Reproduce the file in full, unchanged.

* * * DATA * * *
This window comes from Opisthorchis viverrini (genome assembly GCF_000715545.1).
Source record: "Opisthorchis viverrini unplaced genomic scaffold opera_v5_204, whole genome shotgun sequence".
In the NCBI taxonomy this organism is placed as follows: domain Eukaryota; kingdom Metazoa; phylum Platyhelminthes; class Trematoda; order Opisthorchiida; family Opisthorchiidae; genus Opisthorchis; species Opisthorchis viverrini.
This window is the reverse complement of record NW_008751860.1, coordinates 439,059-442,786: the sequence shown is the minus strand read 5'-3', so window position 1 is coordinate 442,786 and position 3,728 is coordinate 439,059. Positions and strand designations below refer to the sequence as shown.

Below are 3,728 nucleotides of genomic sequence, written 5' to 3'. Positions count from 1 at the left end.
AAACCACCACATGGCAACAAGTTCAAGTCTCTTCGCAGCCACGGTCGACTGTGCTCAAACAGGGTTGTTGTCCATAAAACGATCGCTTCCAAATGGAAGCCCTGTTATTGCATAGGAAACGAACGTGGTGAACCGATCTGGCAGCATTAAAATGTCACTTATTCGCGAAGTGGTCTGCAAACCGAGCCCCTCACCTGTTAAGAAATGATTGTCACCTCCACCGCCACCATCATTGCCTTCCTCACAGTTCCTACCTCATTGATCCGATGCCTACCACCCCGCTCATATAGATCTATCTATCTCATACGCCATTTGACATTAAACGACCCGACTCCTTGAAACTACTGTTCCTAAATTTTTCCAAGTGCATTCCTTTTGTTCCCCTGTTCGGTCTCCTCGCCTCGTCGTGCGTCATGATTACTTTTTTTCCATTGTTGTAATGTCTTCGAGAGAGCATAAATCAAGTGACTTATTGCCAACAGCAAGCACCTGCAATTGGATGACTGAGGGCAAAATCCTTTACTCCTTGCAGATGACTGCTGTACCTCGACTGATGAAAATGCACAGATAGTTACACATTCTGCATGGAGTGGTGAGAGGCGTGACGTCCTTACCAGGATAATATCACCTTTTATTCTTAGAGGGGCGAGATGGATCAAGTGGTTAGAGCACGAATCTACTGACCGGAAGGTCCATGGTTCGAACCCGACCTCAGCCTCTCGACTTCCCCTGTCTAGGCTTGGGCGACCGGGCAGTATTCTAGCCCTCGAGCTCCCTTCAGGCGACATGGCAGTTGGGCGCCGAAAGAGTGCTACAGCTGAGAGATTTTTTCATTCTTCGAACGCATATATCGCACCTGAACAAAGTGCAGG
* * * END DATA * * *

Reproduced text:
This window comes from Opisthorchis viverrini (genome assembly GCF_000715545.1).
Source record: "Opisthorchis viverrini unplaced genomic scaffold opera_v5_204, whole genome shotgun sequence".
In the NCBI taxonomy this organism is placed as follows: domain Eukaryota; kingdom Metazoa; phylum Platyhelminthes; class Trematoda; order Opisthorchiida; family Opisthorchiidae; genus Opisthorchis; species Opisthorchis viverrini.
This window is the reverse complement of record NW_008751860.1, coordinates 439,059-442,786: the sequence shown is the minus strand read 5'-3', so window position 1 is coordinate 442,786 and position 3,728 is coordinate 439,059. Positions and strand designations below refer to the sequence as shown.

Below are 3,728 nucleotides of genomic sequence, written 5' to 3'. Positions count from 1 at the left end.
AAACCACCACATGGCAACAAGTTCAAGTCTCTTCGCAGCCACGGTCGACTGTGCTCAAACAGGGTTGTTGTCCATAAAACGATCGCTTCCAAATGGAAGCCCTGTTATTGCATAGGAAACGAACGTGGTGAACCGATCTGGCAGCATTAAAATGTCACTTATTCGCGAAGTGGTCTGCAAACCGAGCCCCTCACCTGTTAAGAAATGATTGTCACCTCCACCGCCACCATCATTGCCTTCCTCACAGTTCCTACCTCATTGATCCGATGCCTACCACCCCGCTCATATAGATCTATCTATCTCATACGCCATTTGACATTAAACGACCCGACTCCTTGAAACTACTGTTCCTAAATTTTTCCAAGTGCATTCCTTTTGTTCCCCTGTTCGGTCTCCTCGCCTCGTCGTGCGTCATGATTACTTTTTTTCCATTGTTGTAATGTCTTCGAGAGAGCATAAATCAAGTGACTTATTGCCAACAGCAAGCACCTGCAATTGGATGACTGAGGGCAAAATCCTTTACTCCTTGCAGATGACTGCTGTACCTCGACTGATGAAAATGCACAGATAGTTACACATTCTGCATGGAGTGGTGAGAGGCGTGACGTCCTTACCAGGATAATATCACCTTTTATTCTTAGAGGGGCGAGATGGATCAAGTGGTTAGAGCACGAATCTACTGACCGGAAGGTCCATGGTTCGAACCCGACCTCAGCCTCTCGACTTCCCCTGTCTAGGCTTGGGCGACCGGGCAGTATTCTAGCCCTCGAGCTCCCTTCAGGCGACATGGCAGTTGGGCGCCGAAAGAGTGCTACAGCTGAGAGATTTTTTCATTCTTCGAACGCATATATCGCACCTGAACAAAGTGCAGG